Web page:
With windswept sandstone cliffs, and stunning year-round views of the Pacific Ocean, Torrey Pines State Reserve is one of San Diego’s most popular parks. Even though it is a park that is popular with locals and visitors alike, few people realize that the park was established to protect the Torrey Pine, which is one of the rarest trees on the planet, as it only grows in and around the confines of the park and on Santa Rosa Island. While there are many spots within the park where one can walk under, view, and get close to the pinus torreyana, there is only one spot that demonstrates the risks that these rare trees still face, and that is the Parry Grove Trail.
In Ireland and Northern Ireland, there are innumerable locations where one can observe both ruins, and stunning natural phenomena with little to no effort, as many of these spots have been set aside for the public. While it is debatable which of these locations is the most stunning, one of the most popular spots on the entire island is a tree tunnel now known as “The Dark Hedges”. Voted as one of the top five tree tunnels in the world, along with many other accolades, the Dark Hedges is also one of the most photographed locations in all of Northern Ireland. And, while it has been featured in many television shows and movies, in 2017, it is most commonly known as the Kingsroad from Game of Thrones.
At only 19,370 square miles, Costa Rica only occupies a third of a percent of the total landmass of the planet. But, within that third of a percent, Costa Rica has some of the most stunning natural features in its twelve climactic zones which feature coastline on both the Atlantic and Pacific oceans, tropical rainforests, deciduous forests and cloud forests. The most amazing statistic about Costa Rica’s area, however, is that within that third of a percent of the earth’s total landmass is four percent of the total species of the planet. If all of this wasn’t impressive enough, hundreds of these species in Costa Rica are endemic to the region – meaning they exist nowhere else on the planet. While there are a huge number of ways to experience the diversity of Costa Rica if you travel there, one of the best ways in my book is to hike it, because over twenty-seven percent (27%) of the country is protected in National Parks. Assuming you have the time, starting in San Jose, one can traverse a hiker’s loop around the country, starting on the Atlantic Coast, and ending on the Pacific Coast before returning back to the capital. If you don’t have the time to do the whole loop listed herein, this list also serves as a great starting place for whatever area you are visiting, or could provide you with ideas on where you want to go.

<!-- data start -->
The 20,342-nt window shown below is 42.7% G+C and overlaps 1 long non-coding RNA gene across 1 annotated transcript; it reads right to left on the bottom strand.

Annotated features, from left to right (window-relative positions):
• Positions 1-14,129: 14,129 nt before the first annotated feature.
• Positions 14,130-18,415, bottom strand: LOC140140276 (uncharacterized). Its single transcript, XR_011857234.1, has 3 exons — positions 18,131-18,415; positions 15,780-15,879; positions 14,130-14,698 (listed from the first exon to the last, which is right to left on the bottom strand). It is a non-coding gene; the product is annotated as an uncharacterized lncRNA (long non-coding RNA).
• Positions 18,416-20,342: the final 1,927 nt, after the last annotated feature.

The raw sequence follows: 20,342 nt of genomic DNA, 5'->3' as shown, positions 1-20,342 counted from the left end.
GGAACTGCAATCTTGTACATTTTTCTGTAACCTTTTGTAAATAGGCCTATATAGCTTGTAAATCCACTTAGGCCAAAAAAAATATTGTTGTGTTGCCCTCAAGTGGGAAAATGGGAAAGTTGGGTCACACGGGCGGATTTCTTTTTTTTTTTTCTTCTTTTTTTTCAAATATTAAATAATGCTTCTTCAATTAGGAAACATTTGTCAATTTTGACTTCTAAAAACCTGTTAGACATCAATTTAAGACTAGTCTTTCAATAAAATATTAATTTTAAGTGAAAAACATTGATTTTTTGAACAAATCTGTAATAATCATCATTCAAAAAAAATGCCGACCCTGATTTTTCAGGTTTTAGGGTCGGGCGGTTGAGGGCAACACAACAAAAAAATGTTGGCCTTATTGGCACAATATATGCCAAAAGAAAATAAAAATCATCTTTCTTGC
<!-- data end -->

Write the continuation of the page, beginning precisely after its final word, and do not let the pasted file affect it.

During the winter, the condition is more extreme, and it requires strong stamina. But, can you deal with the survival skills? Here are survival skills for winter adventures worth taking note of. Winter will make more extreme situations. Plus, it requires a whole lot of determination and stamina. It will also require you to deal with the essential survival skills you will greatly need. So, you have to know about locating edible wild plants, navigation, and water sources. You also have to recognize how to avoid hypothermia and dehydration.
Throughout the entirety of Ireland, ruins of castles, old buildings, mansions, and various other structures dot the countryside. In addition to these modern ruins, other, older ruins from Neolithic times hide under hills and other spots. All of these remnants of the past provide Ireland as a whole with a unique charm, and offer unique opportunities for those travelers who wish to experience locations that are off the beaten path. While some of these locations are on private property, and are inaccessible, some of these locations are well preserved, and hidden in plain sight in various spots of the country, such as Corcomroe Abbey.
With over 2,138 miles of coastline, Vancouver Island has a plethora of stunning beaches. The most accessible beach with the greatest scenery and opportunities for serenity and solitude is French Beach. French Beach, and the park it is located in, French Beach Provincial Park are named for James French, a nineteenth century Canadian explorer and pioneer who walked across the entirety of Canada over a two year period. The Provincial Park bearing his name was established in 1974, and encompasses fifty-nine hectares. As the name implies, the signature feature of the park is the beach, which is located near where James French ultimately resided. From the beach, travelers can view the Strait of Juan de Fuca, and on a clear day, can see across it to America, and Olympic National Park.